We have waged war on drugs for a century. So who won?
Extrajudicial killings in the Philippines show how prohibition has made a global problem far worse.31 May 2017
While Rodrigo Duterte was campaigning to be elected president of the Philippines last year, he said on many occasions that he would arrange, if elected, for people who sold or used drugs to be killed. Extrajudicial killings began even before his inauguration, with victims usually shot and then drugs and guns planted to make it look like the assailants had acted in self-defence. A 77-page application last month by a lawyer, Jude Sabio – requesting the international criminal court to commence a preliminary investigation – estimated that at least 9,400 people have already been killed by police and vigilantes. According to Sabio, most of the victims were “poor young men, but also bystanders, children and political opponents”. The killings were briefly halted in January after police killed a South Korean businessman, but have since restarted.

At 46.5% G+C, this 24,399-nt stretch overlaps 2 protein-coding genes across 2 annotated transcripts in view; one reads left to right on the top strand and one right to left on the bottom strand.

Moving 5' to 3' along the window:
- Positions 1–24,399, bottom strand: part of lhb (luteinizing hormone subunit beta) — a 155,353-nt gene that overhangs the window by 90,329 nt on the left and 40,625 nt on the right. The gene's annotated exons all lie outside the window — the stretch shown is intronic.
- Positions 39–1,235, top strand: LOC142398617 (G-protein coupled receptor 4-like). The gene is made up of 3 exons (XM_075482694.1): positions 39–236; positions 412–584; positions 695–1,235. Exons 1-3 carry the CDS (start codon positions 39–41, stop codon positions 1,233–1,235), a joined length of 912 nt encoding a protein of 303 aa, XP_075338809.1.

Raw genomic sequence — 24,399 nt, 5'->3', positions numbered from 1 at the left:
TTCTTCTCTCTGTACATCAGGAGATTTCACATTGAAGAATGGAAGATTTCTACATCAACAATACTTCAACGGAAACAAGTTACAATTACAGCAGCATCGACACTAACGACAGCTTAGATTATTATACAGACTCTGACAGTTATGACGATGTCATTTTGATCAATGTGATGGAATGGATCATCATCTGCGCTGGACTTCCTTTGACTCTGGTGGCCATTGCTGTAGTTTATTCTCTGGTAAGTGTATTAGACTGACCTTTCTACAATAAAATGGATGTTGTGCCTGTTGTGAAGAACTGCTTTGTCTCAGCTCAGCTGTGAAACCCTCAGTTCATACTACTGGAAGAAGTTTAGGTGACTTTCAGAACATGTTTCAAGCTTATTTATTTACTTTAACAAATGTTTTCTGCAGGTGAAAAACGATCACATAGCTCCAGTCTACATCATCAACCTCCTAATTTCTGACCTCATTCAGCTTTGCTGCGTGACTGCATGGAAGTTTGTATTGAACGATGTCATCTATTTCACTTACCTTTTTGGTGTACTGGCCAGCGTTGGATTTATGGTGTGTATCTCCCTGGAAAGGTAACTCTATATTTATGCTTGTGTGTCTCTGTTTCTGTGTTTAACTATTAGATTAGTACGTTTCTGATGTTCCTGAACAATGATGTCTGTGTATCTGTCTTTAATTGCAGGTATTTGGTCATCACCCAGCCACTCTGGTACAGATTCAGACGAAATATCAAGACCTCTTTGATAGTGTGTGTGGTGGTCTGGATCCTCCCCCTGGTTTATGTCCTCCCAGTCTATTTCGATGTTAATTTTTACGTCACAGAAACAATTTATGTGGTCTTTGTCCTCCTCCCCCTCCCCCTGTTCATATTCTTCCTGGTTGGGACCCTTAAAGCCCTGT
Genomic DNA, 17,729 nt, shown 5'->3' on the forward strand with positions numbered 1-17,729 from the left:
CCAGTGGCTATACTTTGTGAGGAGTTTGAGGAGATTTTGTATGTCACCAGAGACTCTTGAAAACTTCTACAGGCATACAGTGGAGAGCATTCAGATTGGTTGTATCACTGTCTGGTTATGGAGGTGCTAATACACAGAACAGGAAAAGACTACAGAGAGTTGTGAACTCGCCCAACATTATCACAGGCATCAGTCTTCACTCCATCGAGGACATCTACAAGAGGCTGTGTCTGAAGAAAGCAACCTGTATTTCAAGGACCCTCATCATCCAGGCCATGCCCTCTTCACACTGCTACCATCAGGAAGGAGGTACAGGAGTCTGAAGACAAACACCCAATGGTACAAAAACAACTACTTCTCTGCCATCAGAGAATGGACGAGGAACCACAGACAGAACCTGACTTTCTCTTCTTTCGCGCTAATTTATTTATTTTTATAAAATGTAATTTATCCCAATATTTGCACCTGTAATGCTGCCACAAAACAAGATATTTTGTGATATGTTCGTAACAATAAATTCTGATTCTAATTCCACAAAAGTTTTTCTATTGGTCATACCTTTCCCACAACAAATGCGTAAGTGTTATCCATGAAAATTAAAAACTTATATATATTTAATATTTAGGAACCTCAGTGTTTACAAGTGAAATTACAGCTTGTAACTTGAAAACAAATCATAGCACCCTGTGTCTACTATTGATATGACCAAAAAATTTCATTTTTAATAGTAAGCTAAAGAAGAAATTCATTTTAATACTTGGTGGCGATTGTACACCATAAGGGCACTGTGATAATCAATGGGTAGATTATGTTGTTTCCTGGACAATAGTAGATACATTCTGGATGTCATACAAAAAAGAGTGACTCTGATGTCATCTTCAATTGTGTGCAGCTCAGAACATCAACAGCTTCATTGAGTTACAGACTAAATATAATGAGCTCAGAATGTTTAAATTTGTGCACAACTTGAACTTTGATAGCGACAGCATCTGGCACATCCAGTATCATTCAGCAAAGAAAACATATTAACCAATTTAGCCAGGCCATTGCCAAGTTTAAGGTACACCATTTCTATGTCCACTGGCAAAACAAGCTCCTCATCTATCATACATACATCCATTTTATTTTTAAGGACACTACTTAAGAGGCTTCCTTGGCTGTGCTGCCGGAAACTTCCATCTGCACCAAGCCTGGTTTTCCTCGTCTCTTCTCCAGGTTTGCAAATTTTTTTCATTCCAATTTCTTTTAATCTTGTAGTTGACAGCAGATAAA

Governments in many countries carry out extrajudicial killings, almost always for military or national security reasons and rarely targeting people who use or sell drugs. An exception is what happened in Thailand in 2003, when Thaksin Shinawatra was prime minister, and an estimated 3,000 people accused of using or selling drugs were murdered without legal process. More than a decade later, under the current rule of a military junta, the legal and military elite is slowly reforming Thailand’s drug laws. The painful memories of the extrajudicial killings of 2003 are a major factor in the drug law reform now taking place in Thailand.
So far, with the exception of praise from the US president, Donald Trump, there has been strong international condemnation of the extrajudicial killings in the Philippines, including from Amnesty International and Human Rights Watch. The United Nations human rights council voted 45-1 to urge the Philippines to desist.Share this on: